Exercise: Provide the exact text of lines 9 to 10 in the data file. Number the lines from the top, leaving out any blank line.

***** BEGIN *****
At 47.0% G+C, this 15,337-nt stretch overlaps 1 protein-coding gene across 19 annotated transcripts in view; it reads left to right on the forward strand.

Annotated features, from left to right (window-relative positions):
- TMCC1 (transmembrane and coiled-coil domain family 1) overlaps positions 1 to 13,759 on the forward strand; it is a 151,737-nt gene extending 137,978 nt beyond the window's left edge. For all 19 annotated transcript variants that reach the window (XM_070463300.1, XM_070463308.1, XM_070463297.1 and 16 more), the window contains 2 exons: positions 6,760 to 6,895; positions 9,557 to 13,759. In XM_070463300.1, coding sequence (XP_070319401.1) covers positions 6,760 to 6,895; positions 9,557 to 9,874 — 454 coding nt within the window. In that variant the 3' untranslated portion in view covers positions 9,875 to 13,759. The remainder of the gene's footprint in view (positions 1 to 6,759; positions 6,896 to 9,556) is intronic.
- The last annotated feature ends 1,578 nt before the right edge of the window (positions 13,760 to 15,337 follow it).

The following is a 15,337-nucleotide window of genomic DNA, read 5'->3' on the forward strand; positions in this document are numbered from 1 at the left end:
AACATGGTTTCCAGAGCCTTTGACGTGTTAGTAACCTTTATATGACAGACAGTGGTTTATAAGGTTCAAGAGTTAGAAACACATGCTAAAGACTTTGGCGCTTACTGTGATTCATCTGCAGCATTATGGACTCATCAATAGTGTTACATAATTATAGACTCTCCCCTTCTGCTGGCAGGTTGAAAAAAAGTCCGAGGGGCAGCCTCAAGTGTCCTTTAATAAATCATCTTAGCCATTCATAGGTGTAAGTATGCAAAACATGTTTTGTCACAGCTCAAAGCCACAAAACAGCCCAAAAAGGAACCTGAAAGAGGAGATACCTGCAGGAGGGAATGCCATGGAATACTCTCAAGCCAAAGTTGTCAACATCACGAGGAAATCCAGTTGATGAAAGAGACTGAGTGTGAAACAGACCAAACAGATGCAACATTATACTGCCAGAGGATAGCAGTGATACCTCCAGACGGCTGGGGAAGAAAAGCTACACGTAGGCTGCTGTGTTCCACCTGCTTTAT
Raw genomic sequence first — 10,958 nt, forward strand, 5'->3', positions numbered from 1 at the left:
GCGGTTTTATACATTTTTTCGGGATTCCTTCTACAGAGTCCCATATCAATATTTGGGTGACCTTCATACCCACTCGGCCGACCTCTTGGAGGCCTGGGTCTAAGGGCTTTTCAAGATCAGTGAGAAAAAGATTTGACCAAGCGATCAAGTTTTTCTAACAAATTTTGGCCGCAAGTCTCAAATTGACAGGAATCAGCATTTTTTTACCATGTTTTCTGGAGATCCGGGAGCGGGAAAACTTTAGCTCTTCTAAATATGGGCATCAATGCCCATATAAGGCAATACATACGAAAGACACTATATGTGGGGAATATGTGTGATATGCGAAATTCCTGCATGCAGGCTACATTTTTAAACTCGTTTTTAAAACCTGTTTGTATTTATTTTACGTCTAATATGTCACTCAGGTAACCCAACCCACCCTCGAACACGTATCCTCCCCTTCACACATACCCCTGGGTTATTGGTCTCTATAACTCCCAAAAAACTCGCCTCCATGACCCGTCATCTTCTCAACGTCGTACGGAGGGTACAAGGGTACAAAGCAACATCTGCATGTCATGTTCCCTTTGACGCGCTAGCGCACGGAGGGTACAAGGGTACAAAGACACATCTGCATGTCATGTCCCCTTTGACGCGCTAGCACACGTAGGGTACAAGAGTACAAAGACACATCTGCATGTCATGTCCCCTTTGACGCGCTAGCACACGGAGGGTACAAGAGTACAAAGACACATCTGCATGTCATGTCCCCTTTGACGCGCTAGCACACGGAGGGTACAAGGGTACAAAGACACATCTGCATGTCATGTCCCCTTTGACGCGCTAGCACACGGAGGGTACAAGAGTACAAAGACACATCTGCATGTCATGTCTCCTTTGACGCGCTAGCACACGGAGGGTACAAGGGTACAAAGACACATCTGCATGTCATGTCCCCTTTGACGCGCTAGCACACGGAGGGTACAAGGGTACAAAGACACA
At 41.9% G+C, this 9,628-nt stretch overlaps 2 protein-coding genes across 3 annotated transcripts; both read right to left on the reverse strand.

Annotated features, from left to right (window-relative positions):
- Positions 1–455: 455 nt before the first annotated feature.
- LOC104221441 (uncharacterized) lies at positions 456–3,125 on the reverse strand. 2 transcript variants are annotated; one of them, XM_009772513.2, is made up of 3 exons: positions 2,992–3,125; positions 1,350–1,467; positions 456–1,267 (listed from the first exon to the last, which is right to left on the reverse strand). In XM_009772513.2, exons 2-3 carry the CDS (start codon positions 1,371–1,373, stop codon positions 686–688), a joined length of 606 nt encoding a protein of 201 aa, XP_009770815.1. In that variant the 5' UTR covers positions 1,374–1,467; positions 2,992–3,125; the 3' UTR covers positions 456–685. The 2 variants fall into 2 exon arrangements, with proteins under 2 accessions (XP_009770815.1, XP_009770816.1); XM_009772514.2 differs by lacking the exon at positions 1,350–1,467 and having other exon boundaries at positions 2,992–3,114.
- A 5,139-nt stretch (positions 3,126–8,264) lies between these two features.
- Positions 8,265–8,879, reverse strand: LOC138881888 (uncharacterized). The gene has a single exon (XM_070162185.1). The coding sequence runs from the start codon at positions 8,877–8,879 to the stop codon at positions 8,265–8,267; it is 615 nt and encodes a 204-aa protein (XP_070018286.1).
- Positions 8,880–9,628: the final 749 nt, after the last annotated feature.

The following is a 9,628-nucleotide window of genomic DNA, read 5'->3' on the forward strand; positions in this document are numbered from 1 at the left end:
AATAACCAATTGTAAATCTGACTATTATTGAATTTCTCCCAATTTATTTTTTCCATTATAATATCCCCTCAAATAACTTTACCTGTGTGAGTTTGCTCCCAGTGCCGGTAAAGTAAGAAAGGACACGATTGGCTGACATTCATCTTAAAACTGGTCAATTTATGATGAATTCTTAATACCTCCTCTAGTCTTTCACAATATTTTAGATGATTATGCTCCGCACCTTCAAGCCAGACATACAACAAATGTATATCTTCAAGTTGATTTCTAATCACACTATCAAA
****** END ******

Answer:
At 41.9% G+C, this 9,628-nt stretch overlaps 2 protein-coding genes across 3 annotated transcripts; both read right to left on the reverse strand.

Annotated features, from left to right (window-relative positions):